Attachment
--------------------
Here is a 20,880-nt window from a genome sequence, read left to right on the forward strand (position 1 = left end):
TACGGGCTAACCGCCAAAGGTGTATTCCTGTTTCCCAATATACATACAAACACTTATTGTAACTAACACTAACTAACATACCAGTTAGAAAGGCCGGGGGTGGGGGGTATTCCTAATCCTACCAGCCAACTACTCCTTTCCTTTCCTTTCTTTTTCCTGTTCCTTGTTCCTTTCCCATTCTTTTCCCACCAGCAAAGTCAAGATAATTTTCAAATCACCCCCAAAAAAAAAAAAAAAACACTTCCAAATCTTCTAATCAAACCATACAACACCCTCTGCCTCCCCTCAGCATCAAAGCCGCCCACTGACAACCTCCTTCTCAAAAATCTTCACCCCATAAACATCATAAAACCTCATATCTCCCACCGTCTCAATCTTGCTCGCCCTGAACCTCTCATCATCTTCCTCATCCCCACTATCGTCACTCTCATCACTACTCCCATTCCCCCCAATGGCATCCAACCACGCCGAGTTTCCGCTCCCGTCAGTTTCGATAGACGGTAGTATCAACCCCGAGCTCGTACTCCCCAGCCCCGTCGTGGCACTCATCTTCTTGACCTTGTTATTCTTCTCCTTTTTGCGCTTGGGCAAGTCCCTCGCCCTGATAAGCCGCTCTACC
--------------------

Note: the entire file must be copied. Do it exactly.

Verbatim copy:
Here is a 20,880-nt window from a genome sequence, read left to right on the forward strand (position 1 = left end):
TACGGGCTAACCGCCAAAGGTGTATTCCTGTTTCCCAATATACATACAAACACTTATTGTAACTAACACTAACTAACATACCAGTTAGAAAGGCCGGGGGTGGGGGGTATTCCTAATCCTACCAGCCAACTACTCCTTTCCTTTCCTTTCTTTTTCCTGTTCCTTGTTCCTTTCCCATTCTTTTCCCACCAGCAAAGTCAAGATAATTTTCAAATCACCCCCAAAAAAAAAAAAAAAACACTTCCAAATCTTCTAATCAAACCATACAACACCCTCTGCCTCCCCTCAGCATCAAAGCCGCCCACTGACAACCTCCTTCTCAAAAATCTTCACCCCATAAACATCATAAAACCTCATATCTCCCACCGTCTCAATCTTGCTCGCCCTGAACCTCTCATCATCTTCCTCATCCCCACTATCGTCACTCTCATCACTACTCCCATTCCCCCCAATGGCATCCAACCACGCCGAGTTTCCGCTCCCGTCAGTTTCGATAGACGGTAGTATCAACCCCGAGCTCGTACTCCCCAGCCCCGTCGTGGCACTCATCTTCTTGACCTTGTTATTCTTCTCCTTTTTGCGCTTGGGCAAGTCCCTCGCCCTGATAAGCCGCTCTACC